Intravesical Bacillus Calmette-Guérin (BCG) immunotherapy in bladder cancer patients with asymptomatic bacteriuria (ABU) remains a matter of debate. The aim of this systematic review was to present available evidence on the safety and efficacy of BCG immunotherapy in patients with ABU. A literature search within the Medline and the Embase databases was conducted with the following search terms: adverse events, bacteriuria, BCG, bladder cancer, cystitis, infection, pyuria, side effects and urinary tract infection (UTI). Sixteen relevant original articles were identified, including 6 articles directly presenting the safety or efficacy of BCG therapy in patients with ABU. None of them was a randomized controlled trial. Intravesical BCG instillations in patients with ABU were not associated with the increased risk of symptomatic UTI and did not affect negatively the recurrence- or progression-free survival. Routine urine analysis before BCG instillation created increased cost and potentially unnecessary delays in BCG therapy. ABU does not affect negatively the safety and efficacy of intravesical BCG immunotherapy. There is no evidence to support routine screening and treatment of ABU in patients scheduled for intravesical BCG instillations due to bladder cancer. However, this issue was not addressed adequately and needs further research.
Adjuvant intravesical immunotherapy with Bacillus Calmette-Guérin (BCG) is a standard treatment in patients with high-risk, non-muscle-invasive bladder cancer after the surgery. It reduces the risk of disease recurrence, delays progression and improves overall survival [1,2]. However, the therapy is associated with significant risk of local and systemic adverse events . As the urinary tract infection (UTI) is regarded a risk factor of BCG complications, symptomatic UTI is an absolute contraindication to the therapy .
Although widely accepted, the association between UTI and the safety of BCG therapy was poorly studied and the evidence in this field is limited. Simultaneously, many urologists consider sterile urine as a sine-qua-non condition for intravesical BCG instillation . Some experts believe that bacterial cystitis causes traumatization of the barrier for the BCG to reach the bloodstream . However, the antimicrobial treatment delays adjuvant oncological treatment and potentially contributes to the increase in bacterial resistance to antibiotics, while the clinical benefit is not clear. Clinical safety and efficacy of the treatment are particularly interesting to observe in patients with asymptomatic bacteriuria (ABU), a common condition in male patients in their sixth and seventh decades of life. A majority of them have benign prostate hyperplasia and urinary retention; all of them undergo transurethral procedures for bladder cancer (cystoscopy, resection). Consequently, they have at least few important risk factors of bacteriuria, which is reported in 28-54% of patients with benign prostate hyperplasia, 17% of patients undergoing cystoscopy and 2-39% of patients after the transurethral resection of the bladder tumour [6,7,8]. Simultaneously, positive urine culture in otherwise asymptomatic patients seems to be one of the most common reasons for the delay of the BCG immunotherapy, what - in turn - probably reduces the clinical efficacy of the treatment .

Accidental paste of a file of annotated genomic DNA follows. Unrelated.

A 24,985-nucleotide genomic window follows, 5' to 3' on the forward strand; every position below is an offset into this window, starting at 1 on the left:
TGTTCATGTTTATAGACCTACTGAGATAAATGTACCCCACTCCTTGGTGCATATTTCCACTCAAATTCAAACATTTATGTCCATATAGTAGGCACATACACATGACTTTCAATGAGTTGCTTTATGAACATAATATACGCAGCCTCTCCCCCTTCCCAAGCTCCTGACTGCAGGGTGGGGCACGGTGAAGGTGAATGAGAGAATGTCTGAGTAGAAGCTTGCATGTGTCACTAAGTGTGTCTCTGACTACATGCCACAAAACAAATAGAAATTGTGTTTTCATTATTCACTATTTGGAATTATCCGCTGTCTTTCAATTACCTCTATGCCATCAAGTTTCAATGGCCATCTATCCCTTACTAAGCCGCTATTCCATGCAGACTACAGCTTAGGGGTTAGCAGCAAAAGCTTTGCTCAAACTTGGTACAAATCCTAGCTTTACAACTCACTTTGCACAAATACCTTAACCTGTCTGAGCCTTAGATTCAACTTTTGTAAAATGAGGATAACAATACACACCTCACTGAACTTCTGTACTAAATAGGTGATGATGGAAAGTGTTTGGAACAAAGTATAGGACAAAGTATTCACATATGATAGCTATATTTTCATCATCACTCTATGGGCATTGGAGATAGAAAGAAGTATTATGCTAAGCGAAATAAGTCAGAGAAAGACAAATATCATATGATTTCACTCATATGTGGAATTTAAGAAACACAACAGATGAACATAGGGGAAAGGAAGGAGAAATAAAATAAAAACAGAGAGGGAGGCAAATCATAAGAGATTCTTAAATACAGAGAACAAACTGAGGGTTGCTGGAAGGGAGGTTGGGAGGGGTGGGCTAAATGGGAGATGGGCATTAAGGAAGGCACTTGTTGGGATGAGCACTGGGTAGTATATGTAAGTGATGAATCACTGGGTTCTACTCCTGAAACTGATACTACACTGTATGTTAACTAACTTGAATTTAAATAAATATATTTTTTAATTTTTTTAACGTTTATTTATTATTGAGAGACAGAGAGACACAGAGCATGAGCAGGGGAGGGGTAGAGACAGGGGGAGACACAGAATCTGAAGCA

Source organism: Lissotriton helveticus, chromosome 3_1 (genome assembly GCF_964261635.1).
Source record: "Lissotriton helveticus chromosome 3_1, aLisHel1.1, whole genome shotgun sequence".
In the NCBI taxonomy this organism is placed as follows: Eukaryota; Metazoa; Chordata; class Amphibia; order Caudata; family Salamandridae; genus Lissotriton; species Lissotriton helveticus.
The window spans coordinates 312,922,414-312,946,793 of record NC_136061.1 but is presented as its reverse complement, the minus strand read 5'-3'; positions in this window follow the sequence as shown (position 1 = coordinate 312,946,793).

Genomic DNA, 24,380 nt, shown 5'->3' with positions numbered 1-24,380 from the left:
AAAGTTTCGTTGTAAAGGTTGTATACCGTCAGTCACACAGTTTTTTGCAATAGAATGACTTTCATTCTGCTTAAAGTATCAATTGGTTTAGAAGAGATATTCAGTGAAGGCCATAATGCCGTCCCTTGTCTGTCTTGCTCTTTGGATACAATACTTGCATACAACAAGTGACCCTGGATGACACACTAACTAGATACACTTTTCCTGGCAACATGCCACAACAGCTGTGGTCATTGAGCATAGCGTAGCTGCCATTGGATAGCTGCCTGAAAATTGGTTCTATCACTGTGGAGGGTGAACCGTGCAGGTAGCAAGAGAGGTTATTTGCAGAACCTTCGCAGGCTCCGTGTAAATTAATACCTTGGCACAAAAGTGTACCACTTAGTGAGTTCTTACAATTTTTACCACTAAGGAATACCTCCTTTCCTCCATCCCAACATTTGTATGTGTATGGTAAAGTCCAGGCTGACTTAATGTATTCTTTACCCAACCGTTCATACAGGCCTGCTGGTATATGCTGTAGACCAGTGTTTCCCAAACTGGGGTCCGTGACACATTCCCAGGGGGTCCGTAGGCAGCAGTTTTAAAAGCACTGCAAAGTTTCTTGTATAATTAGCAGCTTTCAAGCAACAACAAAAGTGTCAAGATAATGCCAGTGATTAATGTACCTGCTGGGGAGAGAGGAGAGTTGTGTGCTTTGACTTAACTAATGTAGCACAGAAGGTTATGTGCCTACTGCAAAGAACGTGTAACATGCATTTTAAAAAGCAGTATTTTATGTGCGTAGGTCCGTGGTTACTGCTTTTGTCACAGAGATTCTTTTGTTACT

The aim of this systematic review was to present available evidence regarding the safety and efficacy of intravesical BCG instillations in patients with ABU.
To address the aim of this review, authors asked the following 4 clinical questions:
1. Does ABU increase the risk of febrile UTI or other complications in patients undergoing BCG intravesical instillations?
2. Does ABU affect the efficacy of BCG intravesical instillations?
3. Is it justified to screen asymptomatic patients for bacteriuria before BCG therapy?
4. Is it possible to reduce the risk of UTI related to BCG intravesical instillation?
A literature search within the Medline and the Embase databases was conducted in December 2016 for papers presenting the safety or efficacy of intravesical BCG immunotherapy in patients with ABU. The following search terms were used: adverse events, BCG, bacteriuria, bladder cancer, cystitis, infection, pyuria, side effects and UTI. The search was limited to publications in English, French and Spanish with no additional filters.
Sixteen relevant original articles were identified (Fig. 1). Full texts of all of them were retrieved. Among them, 6 articles related directly to the relationship between ABU and the safety or efficacy of BCG therapy; 3 discussed pyuria as a prognostic factor, 1 was focused on the response to BCG and 6 presented side effects of BCG therapy and their management.
Does ABU Increase the Risk of Febrile UTI or Other Complications in Patients Undergoing BCG Intravesical Instillations?
The observational studies published by Herr [6,10,11,12] assessed the safety of BCG intravesical instillations in patients with ABU. The results of these studies are presented in Table 1. The risk of febrile UTI did not differ between patients with ABU and sterile urine in 2 studies and surprisingly favoured ABU in one study. Lower risk of UTI in patients with ABU was subsequently explained by the intense immune response to intravesical BCG instillations and its antimicrobial activity. In another study by Herr , among patients with bladder cancer and ABU, who did not receive antibiotics, positive urine culture during the follow-up was 2.4-fold less likely when BCG therapy was applied. In all cases of febrile UTI, symptoms resolved with culture-directed antibiotics and only 1 patient from all 4 reports required hospitalization.